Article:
The real centre of the folk scene back then, however, was Washington Square, where musicians would gather on Sundays to swap ideas, learn new material and play. According to folk singer and historian Elijah Wald, the ballad and blues singers who sat around the fountain in the park created sounds that would influence artists from Joni Mitchell and Joan Baez to folk-rock groups the Lovin’ Spoonful, the Byrds and the Mamas and the Papas. The hero of the Coens’ film is not Van Ronk, according to Wald, but he does sing some Van Ronk songs and shares his working-class background.

When I visited on a sunny but cold December day, there was only one musician, a saxophonist, playing under Washington Square’s stone arch, but at weekends the park fills with rap and jazz musicians playing to tourists and students. Bikes are not officially allowed inside the square, but there are Citibike stations around it, so it’s easy to park and walk around.

A block north of the park, on West 8th Street, is a historic 107-room property once known as Marlton House and home to many writers and poets, who were attracted by relatively cheap rates and the bohemian neighbourhood. Jack Kerouac wrote The Subterraneans and Tristessa while living here and, in a darker episode, Valerie Solanas was staying in room 214 in 1968, when she became infamous for stalking and then shooting Andy Warhol.

Sean MacPherson, who owns the stylish Bowery and Jane hotels nearby, has just reopened the building as the Parisian-inspired Marlton Hotel (marltonhotel.com). I popped in to its very comfortable lobby for coffee and a flick through its copy of John Strausbaugh’s The Village: 400 years of Beats and Bohemians, Radicals and Rogues. And I caught up with Strausbaugh later, to ask him about the village in the early 1960s, when young idealists were living hand to mouth and sleeping on friends’ couches.

“In 1961, if you were in any way an artistic person in America, in that vast American landscape, you were a lonely figure,” said Strausbaugh. “You heard about San Francisco, you heard about Greenwich Village, and you went there. You didn’t play there to make money; you went there to be heard. Like Dylan, who played at the Cafe Wha?, then got another entry-level gig, then began playing at the biggest places.”

There were others, Strausbaugh said, like Van Ronk, who were talented, but whose ambitions were more modest than those of Dylan and Baez. The unique thing about the Village, he added, is that it survived so long as a bohemian enclave, from the early 1850s, when it attracted poets such as Walt Whitman, to the beatniks and folk revivalists of the 1950s and later.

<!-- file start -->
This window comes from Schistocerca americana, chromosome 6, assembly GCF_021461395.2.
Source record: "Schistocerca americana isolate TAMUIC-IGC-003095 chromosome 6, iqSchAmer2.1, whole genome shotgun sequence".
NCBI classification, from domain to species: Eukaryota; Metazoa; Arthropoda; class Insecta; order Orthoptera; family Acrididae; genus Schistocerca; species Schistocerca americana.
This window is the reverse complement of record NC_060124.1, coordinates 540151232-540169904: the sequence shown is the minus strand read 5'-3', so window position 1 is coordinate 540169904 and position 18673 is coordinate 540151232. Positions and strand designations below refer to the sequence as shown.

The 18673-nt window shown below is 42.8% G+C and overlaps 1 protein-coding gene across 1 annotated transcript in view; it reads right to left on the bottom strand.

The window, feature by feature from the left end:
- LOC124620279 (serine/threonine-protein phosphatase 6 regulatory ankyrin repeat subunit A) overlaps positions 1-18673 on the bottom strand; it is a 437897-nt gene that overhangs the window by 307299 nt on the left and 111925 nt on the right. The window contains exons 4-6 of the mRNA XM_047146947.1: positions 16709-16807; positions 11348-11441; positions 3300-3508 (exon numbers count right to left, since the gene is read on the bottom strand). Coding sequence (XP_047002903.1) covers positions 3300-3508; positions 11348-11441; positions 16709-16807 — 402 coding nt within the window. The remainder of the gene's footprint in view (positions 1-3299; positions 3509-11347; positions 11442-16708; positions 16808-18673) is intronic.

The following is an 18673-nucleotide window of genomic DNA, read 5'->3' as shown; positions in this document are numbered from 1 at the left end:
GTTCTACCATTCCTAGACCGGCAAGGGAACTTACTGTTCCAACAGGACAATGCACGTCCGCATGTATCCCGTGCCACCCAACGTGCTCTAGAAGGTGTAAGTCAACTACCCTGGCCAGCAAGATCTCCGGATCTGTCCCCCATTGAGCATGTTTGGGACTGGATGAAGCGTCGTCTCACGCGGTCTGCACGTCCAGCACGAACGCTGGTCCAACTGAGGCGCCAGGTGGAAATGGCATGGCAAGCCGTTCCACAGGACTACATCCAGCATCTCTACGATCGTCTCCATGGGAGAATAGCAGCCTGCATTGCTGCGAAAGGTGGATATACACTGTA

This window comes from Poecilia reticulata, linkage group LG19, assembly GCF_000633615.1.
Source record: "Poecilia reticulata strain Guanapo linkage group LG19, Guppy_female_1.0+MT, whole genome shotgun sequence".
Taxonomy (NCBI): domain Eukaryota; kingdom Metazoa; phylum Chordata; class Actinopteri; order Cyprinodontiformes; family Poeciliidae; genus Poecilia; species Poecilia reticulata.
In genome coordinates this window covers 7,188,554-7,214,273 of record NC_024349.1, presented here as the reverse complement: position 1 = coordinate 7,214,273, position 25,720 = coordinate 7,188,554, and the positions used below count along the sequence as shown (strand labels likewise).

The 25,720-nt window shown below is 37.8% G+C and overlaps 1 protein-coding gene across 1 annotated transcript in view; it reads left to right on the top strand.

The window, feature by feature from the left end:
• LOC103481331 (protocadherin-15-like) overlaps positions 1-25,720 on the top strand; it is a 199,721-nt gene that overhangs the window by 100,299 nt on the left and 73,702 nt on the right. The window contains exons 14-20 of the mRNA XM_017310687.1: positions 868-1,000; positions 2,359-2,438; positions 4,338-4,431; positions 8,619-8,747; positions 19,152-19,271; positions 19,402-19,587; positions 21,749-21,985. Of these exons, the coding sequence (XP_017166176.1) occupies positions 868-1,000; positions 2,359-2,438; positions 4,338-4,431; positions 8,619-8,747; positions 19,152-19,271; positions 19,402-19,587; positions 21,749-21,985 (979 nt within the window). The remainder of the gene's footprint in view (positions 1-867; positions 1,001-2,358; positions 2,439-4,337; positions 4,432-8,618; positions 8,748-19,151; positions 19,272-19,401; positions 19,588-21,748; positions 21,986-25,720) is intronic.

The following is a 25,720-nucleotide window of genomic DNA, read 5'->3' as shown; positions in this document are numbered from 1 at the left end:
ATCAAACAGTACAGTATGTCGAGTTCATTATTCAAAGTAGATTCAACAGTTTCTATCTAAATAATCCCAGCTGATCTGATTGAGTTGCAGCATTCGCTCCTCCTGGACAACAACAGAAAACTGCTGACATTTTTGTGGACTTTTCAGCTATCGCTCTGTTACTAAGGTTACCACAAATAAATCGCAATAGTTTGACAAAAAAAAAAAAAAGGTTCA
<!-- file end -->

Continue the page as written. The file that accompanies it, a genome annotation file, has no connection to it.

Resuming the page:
“The left bank [in Paris] did not last 100 years, but the Village did,” he said.

Many of the buildings and sometimes entire streets in the Village have been preserved and are now home to some of the most expensive real estate in Manhattan and sought-after for their distinctive, old Greenwich Village look. A struggling folk artist might find a cheap meal in one of the student cafes around MacDougal Street, but they would never be able to afford to live in the area – or anywhere in Manhattan, realistically.

“It has not been completely finished off,” said Strausbaugh. “There are still a lot of theatres. But the people who make the music have not been able to live there for 20 or 30 years.”

Siva's Reviews: House of Marley

House of Marley: specializing in gear for the iLife.  

 

I can’t talk about House of Marley without taking a moment to acknowledge the man who started it all. A man whose principles and messages of love, and “inity” continue to inspire and shape the course of countless lives in so many ways. In fact as testimony to his longevity and influence, Forbes lists Robert Nesta Marley as number 5 on the list of top-earning deceased celebrities.  

Siva's Reviews: House of Marley

 

Bob Marley was indeed a man with a message and on a mission, who took the fullest advantage of his fame and stature to spread songs of equality, human rights and love of god and each other throughout the world. I was fortunate as a child, to have seen him in person once, as he sat amongst a small group of people gathered around him by the Sunday Morning Well on the island where I grew up. I couldn’t have been more than 7 or 8, but I remember it like it were yesterday, and what I remember most was his smile. A genuine smile, that came from his eyes and shaped his mouth and shone from his heart. It’s been over 30 years since that day and I am happy to see how his legacy has lingered on and continues to shape the world we live in, in so many ways. And House of Marley is one of those ways.